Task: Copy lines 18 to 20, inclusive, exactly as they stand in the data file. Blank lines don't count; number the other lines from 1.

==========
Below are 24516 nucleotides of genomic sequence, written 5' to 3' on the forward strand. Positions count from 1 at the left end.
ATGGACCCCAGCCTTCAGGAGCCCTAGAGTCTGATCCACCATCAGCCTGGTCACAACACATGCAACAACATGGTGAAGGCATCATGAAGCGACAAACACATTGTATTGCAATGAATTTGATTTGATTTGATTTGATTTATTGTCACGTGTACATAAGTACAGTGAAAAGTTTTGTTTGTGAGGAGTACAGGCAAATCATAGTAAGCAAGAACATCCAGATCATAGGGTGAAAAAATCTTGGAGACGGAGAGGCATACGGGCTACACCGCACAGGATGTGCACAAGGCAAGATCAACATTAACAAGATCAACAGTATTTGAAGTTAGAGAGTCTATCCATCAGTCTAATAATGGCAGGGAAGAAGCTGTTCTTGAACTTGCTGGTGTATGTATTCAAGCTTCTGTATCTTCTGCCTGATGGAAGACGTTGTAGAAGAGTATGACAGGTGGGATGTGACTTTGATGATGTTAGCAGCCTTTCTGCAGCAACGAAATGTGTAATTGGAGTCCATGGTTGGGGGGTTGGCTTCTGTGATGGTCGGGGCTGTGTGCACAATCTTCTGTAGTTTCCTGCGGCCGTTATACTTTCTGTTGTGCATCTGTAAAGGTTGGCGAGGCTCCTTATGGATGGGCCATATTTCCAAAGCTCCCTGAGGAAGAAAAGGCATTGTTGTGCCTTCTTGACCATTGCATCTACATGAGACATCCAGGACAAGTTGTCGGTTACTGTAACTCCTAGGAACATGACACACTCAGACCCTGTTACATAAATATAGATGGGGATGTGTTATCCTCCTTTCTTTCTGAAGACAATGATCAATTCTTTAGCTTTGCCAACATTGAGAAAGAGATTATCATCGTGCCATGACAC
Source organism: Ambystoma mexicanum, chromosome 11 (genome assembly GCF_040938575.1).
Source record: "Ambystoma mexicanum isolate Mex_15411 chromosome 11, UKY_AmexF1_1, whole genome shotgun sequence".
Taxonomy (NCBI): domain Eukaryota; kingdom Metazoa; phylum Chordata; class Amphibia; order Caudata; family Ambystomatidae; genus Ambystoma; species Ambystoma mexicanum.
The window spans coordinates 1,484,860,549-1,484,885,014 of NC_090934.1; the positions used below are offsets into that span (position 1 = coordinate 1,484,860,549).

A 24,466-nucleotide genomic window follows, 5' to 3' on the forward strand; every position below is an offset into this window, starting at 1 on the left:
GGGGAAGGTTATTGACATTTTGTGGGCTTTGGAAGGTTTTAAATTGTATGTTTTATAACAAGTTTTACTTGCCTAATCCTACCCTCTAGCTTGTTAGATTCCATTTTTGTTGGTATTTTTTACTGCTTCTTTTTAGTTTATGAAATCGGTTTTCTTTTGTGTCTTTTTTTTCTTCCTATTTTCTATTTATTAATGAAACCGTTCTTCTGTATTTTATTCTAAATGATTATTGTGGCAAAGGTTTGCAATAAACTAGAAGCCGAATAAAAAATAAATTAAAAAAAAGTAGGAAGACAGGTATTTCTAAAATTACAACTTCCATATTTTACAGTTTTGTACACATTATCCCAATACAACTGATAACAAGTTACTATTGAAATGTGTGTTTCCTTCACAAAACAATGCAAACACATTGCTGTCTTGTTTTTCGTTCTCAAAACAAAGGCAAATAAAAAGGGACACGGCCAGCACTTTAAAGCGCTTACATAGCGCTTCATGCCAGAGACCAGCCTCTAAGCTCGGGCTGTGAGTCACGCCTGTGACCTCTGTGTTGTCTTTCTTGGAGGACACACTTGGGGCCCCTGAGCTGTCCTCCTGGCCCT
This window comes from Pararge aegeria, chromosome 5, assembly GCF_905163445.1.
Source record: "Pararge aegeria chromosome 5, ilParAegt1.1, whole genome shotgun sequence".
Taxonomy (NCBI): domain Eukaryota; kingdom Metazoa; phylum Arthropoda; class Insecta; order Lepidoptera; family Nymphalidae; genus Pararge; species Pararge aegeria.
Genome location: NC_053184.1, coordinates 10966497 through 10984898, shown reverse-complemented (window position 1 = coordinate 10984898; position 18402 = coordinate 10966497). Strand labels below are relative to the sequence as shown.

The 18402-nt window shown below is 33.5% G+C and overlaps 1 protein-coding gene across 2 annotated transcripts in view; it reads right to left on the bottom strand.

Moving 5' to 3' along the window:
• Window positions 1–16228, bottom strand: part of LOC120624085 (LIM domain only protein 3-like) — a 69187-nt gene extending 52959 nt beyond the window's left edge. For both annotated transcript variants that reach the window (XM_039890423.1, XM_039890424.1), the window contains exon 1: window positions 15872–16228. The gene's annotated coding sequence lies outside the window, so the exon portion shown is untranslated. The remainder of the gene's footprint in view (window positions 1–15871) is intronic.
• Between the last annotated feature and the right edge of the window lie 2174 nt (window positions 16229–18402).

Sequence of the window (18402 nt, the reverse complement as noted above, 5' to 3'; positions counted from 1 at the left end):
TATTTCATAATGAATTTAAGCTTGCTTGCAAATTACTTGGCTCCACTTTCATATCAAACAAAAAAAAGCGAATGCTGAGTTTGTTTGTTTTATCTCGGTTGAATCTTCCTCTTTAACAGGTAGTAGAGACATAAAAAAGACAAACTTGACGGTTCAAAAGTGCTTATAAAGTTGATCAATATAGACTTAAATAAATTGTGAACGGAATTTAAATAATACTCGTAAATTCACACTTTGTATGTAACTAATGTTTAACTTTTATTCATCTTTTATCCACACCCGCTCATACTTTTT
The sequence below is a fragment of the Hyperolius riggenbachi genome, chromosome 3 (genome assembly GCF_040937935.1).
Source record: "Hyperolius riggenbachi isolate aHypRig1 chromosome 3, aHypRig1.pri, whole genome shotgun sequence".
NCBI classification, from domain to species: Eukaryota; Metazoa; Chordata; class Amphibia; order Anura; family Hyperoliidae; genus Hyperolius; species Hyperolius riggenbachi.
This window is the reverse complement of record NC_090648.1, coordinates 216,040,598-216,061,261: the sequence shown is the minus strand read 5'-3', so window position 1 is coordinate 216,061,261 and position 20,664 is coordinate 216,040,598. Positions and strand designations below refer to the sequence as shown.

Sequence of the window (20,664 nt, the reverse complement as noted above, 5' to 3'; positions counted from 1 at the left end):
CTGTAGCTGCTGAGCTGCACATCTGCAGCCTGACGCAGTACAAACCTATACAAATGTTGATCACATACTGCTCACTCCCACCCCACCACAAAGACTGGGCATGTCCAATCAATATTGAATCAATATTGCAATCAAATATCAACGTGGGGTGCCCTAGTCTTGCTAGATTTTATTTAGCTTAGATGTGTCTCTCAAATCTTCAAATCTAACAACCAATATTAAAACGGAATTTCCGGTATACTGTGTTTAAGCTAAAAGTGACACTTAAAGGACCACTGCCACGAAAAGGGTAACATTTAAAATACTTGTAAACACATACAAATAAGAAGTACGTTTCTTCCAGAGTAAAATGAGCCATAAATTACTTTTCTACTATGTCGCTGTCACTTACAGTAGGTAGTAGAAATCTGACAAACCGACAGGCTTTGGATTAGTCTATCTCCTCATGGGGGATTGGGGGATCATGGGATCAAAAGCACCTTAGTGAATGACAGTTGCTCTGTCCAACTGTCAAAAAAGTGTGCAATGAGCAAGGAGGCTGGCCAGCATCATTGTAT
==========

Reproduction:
TATTTCATAATGAATTTAAGCTTGCTTGCAAATTACTTGGCTCCACTTTCATATCAAACAAAAAAAAGCGAATGCTGAGTTTGTTTGTTTTATCTCGGTTGAATCTTCCTCTTTAACAGGTAGTAGAGACATAAAAAAGACAAACTTGACGGTTCAAAAGTGCTTATAAAGTTGATCAATATAGACTTAAATAAATTGTGAACGGAATTTAAATAATACTCGTAAATTCACACTTTGTATGTAACTAATGTTTAACTTTTATTCATCTTTTATCCACACCCGCTCATACTTTTT
The sequence below is a fragment of the Hyperolius riggenbachi genome, chromosome 3 (genome assembly GCF_040937935.1).
Source record: "Hyperolius riggenbachi isolate aHypRig1 chromosome 3, aHypRig1.pri, whole genome shotgun sequence".